Air International 1994-10
P.Cooper - Forever Farnborough (2)
Dakota C.3 ZA947 was initially delivered to RAE West Freugh during 1971 as KG661 but was reallocated serial ZA947 by the MoD in June 1978 when it became known that the original KG661 had been destroyed in an accident on December 13, 1944. In addition to various support and transport duties, ZA947 also conducted parachute trials and aerial survey work. It is seen here in March 1992, flying over the DRA Headquarters facility. Following the disbandment of the Air Transport Flight, ZA947 joined the Battle of Britain Memorial Flight.
Farnborough's last Comet was the Mk 4 XV814 that made its last flight on January 28, 1993 when it was relocated to Boscombe Down to be used as a spares source for XS235. First flown on December 11, 1958, this aircraft was originally in service with BOAC as G-APDF, and after sale to the Ministry of Technology during 1966 the aircraft underwent rework and was delivered to RAE during 1968. During 1971 a Nimrod-style fin was added, and it received the fin tip pod during 1986, housing an SHF Satcom fit. This classic study from the early 1980s, shows the aesthetic lines of the Comet to good advantage, which also includes the under fuselage radio and navigation equipment pod. At the time of its withdrawal from service, XV814 had amassed over 27,000 flying hours.
General view of the SBAC area seen during September 1960 showing, among others, the Gnat, Sea Vixen, Belvedere, Heron, Jet Provost, Comet, EP-9, Scout, Wasp, Whirlwind and Wessex. Note the exhibition area and the chalets, and compare with the area covered by these today.
The Empire Test Pilots School was resident at Farnborough from 1946 until 1968 occupying the hangar on the south side of the airfield, this now being used today as the civil enclave. In this view are some of the ETPS fleet at Farnborough during 1961. These include a Vampire T.11, Meteor NF.14, Meteor T.7, Hunter F.4, Hunter T.7, Dragonfly HR3, Devon C.1, Shackleton MR.2, Canberra B.2, Swift F.7 and Chipmunk T 10.
The five aircraft that departed Farnborough on March 24, 1994 for Boscombe Down made a single formation flypast shortly after take-off. They are, from right to left, BAe (BAC) 1-11 Srs 402AP XX919, Hawk T.1 XX327, Hunter T.7 WV383, Tornado GR.I ZA449 and Jaguar T.2A ZB615.
Three Canberras departed DRA Bedford on March 24, 1994 - one went directly to Boscombe Down, the other two, B.6 (Mod) WK 163 and B.6 (Mod) WH953, are seen here breaking formation over the Farnborough airfield prior to landing. These two aircraft will be tendered for disposal later this year.
Three of RAE Farnborough's large aircraft used as various trials and research platforms during the 1960s are seen here in close formation, left to right, Shackleton T.4 VP293 used for low-level TV work, Shackleton MR.3 WR972 research for Weapons Flight, and Beverley C.I XB259 for various parachute drop and low-level approach research.
RAE Farnborough’s Beverley C.I XB259 was used for research into load dropping. It is seen here during 1965 making an ULLA drop with a large sled over the Larkhill Range on Salisbury Plain.
Fixed Base Operator, Carroll Aircraft Corporation, began services during January 1989 from the former ETPS hangar and support buildings on the southern boundary of the Farnborough airfield. The Gulfstream IV, BAe 125 and Learjet give testimony to the growing business operations.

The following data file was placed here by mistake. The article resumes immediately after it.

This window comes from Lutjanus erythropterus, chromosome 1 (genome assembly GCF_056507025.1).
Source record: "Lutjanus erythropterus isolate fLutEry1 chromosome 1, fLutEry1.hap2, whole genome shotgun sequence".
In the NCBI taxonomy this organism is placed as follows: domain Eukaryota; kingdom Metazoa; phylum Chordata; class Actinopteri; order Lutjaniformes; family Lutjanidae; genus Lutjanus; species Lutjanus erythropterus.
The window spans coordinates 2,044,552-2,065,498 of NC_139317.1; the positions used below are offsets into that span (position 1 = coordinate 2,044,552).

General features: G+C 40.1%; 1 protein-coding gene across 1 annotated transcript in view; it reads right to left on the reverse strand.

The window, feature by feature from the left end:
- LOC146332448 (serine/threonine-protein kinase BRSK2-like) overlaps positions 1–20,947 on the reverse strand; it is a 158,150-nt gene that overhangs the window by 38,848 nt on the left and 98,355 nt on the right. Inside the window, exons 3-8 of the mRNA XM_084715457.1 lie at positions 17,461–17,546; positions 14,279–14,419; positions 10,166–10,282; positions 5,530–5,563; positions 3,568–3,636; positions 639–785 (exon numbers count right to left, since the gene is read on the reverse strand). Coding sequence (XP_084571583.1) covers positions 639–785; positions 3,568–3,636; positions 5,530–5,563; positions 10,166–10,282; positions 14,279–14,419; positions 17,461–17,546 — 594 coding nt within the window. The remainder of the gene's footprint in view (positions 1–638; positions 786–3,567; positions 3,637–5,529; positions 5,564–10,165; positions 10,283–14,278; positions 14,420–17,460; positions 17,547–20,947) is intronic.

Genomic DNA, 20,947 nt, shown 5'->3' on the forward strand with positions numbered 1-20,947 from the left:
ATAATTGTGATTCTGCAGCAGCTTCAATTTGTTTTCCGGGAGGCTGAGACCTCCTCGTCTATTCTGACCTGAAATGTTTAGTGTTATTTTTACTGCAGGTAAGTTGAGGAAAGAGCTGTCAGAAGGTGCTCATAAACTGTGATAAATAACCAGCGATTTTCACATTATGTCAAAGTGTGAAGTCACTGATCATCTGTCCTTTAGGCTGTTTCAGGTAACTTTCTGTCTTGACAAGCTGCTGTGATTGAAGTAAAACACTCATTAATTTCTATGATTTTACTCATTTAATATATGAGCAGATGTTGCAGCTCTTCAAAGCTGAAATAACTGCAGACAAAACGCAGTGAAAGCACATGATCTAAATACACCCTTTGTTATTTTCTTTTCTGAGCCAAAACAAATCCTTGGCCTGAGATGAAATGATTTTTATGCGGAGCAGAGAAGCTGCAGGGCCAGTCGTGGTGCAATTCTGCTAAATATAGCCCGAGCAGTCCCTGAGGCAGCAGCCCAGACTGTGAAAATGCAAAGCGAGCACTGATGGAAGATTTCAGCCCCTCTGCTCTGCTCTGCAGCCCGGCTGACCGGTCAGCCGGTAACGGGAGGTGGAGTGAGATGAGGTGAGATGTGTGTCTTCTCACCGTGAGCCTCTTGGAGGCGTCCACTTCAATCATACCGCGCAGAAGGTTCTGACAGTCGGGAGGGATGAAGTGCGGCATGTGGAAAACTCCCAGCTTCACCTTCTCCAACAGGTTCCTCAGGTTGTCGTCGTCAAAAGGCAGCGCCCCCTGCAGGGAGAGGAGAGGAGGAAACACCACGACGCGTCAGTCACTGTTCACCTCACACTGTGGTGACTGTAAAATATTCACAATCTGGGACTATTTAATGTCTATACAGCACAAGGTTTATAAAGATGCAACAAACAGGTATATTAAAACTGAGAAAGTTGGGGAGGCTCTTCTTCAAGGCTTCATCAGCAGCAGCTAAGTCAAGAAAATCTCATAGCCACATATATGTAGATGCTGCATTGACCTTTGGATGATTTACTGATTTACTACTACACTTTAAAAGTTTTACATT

Trials were conducted during 1966 of a soft runway arrester bed, the aircraft used being an English Electric Canberra and a Lightning. Lightning P.1 XA847 is seen here entering the arrester bed (gravel pit) at speed during August 1966. Note the intake guard to prevent stones being ingested into the engines. This aircraft is now part of the RAF Museum collection.
The RAE Farnborough Aero Club has been in existence for many years, initially with Tiger Moth G-AJHS on strength. However, with retirement of this aircraft it was replaced with Chipmunk G-BDDD from the mid-1970s. Both aircraft are seen here in formation over Farnborough airfield, the Chipmunk still serving to this day, albeit now in the 'Raspberry Ripple' colour scheme.
The four Devon C.2s of the RAE Communications Flight were withdrawn during late 1985 in favour of three Piper PA-31 Navajo Chieftains. The Devons are seen here in formation, shortly before their retirement. The Navajo lasted only a short period as these loo were withdrawn, and the communications flight disbanded during March 1993. Two of the Devons, XN223 and VP959 continued in service at West Freugh for sonobuoy trials.
Shackleton T.4 VP293 served with RAE Farnborough for many years, latterly undertaking TV sensing trials. It was retired in 1976, being flown to Strathallan where it was eventually broken up early in 1990. VP293 is seen here, during May 1976, in its classic colour scheme of white, grey and Day-Glo.
Shackleton MR3 WR972, resplendent in its new RAE livery of grey, white and dark blue trim, seen here visiting RAE West Freugh during the late 1960s/early 1970s. The Author had the privilege of flying in this aircraft in the ‘nose gunner’s turret' monitoring 'stick bombs' being launched over the Larkhill Range on Salisbury Plain. This aircraft last flew on January 19, 1973 and was placed on the Farnborough fire dump thereafter and subsequently burnt.
Handley Page Hastings C.2 WD480 was purpose-built with the large under fuselage pannier that was to be used for sonobuoy dropping trials. This aircraft spent its entire life with the RAE at Farnborough and is pictured during the early 1970s prior to making its last flight on August 31, 1974 and being condemned to the Farnborough fire dump.
Jaguar B XW566 was retired from flying duties with the RAE at Farnborough some time ago and is now in use with the Avionic Systems Department. It is seen here during December 1989 mounted on an entirely non-metallic wooden plinth for electromagnetic trials.